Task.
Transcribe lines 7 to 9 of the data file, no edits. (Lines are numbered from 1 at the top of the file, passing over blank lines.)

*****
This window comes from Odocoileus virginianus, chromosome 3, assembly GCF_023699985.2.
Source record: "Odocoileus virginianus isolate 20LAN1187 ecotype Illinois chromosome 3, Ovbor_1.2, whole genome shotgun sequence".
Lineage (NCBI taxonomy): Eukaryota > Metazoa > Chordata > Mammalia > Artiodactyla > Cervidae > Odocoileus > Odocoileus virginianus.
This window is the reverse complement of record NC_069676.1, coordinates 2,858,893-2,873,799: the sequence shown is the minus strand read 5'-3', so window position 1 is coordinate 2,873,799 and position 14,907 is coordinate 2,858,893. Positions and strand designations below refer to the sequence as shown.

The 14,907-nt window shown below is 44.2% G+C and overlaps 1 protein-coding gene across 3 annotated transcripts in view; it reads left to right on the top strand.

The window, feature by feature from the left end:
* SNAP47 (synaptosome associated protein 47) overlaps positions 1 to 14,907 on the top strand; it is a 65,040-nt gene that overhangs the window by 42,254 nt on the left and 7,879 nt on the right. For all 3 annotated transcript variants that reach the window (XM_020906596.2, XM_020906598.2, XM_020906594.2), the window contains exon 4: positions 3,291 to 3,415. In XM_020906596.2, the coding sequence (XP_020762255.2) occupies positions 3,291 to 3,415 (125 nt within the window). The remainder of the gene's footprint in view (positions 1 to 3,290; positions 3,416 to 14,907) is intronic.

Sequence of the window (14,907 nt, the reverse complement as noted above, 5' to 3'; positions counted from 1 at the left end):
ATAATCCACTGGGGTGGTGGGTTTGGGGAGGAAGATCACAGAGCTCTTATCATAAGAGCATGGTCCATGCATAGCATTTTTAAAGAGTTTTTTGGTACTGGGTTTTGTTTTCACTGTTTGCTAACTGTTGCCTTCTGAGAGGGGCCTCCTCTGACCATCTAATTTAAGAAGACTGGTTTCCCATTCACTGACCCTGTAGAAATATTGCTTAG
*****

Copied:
* SNAP47 (synaptosome associated protein 47) overlaps positions 1 to 14,907 on the top strand; it is a 65,040-nt gene that overhangs the window by 42,254 nt on the left and 7,879 nt on the right. For all 3 annotated transcript variants that reach the window (XM_020906596.2, XM_020906598.2, XM_020906594.2), the window contains exon 4: positions 3,291 to 3,415. In XM_020906596.2, the coding sequence (XP_020762255.2) occupies positions 3,291 to 3,415 (125 nt within the window). The remainder of the gene's footprint in view (positions 1 to 3,290; positions 3,416 to 14,907) is intronic.

Sequence of the window (14,907 nt, the reverse complement as noted above, 5' to 3'; positions counted from 1 at the left end):
ATAATCCACTGGGGTGGTGGGTTTGGGGAGGAAGATCACAGAGCTCTTATCATAAGAGCATGGTCCATGCATAGCATTTTTAAAGAGTTTTTTGGTACTGGGTTTTGTTTTCACTGTTTGCTAACTGTTGCCTTCTGAGAGGGGCCTCCTCTGACCATCTAATTTAAGAAGACTGGTTTCCCATTCACTGACCCTGTAGAAATATTGCTTAG